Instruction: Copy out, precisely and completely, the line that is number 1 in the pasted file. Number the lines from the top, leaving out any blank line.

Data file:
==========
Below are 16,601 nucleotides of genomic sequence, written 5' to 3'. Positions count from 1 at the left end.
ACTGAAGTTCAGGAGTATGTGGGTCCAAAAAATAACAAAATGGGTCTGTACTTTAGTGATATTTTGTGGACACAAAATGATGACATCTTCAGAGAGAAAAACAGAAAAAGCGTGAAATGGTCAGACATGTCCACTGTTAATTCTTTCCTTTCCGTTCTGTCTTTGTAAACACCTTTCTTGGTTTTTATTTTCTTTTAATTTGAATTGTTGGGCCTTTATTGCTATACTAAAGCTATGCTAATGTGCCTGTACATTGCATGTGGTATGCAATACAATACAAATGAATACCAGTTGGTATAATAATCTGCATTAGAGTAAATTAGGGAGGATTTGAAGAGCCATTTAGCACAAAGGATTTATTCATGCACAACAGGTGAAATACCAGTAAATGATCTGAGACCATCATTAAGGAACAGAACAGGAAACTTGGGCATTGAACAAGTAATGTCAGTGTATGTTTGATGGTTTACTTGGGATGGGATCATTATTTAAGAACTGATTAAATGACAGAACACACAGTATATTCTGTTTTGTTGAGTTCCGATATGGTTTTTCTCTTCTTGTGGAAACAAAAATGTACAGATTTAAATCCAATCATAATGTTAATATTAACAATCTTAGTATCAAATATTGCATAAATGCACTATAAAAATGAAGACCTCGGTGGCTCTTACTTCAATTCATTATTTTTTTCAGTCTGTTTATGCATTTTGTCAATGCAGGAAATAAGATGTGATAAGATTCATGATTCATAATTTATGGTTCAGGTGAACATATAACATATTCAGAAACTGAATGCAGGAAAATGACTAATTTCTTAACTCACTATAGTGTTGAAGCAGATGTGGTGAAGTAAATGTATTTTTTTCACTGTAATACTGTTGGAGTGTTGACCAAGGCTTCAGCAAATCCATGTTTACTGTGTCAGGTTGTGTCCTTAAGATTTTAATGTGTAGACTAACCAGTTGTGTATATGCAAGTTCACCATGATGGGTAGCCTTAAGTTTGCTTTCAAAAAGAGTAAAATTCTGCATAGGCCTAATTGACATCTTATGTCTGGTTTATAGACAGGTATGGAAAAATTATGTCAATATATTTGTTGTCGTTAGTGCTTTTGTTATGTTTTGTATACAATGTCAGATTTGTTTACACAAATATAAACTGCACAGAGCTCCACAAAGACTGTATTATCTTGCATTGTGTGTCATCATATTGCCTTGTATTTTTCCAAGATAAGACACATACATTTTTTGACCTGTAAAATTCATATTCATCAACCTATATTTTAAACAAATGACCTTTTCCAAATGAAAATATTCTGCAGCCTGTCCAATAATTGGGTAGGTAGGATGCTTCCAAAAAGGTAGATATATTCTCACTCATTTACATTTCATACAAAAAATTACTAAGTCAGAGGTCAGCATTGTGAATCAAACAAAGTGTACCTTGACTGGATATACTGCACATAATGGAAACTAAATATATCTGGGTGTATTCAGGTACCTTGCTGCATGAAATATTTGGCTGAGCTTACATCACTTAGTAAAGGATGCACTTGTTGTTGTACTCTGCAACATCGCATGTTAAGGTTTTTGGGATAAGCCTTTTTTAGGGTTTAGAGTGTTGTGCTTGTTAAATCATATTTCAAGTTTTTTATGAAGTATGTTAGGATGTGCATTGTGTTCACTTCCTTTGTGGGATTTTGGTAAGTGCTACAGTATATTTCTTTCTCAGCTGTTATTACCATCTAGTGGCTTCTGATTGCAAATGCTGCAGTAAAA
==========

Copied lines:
Below are 16,601 nucleotides of genomic sequence, written 5' to 3'. Positions count from 1 at the left end.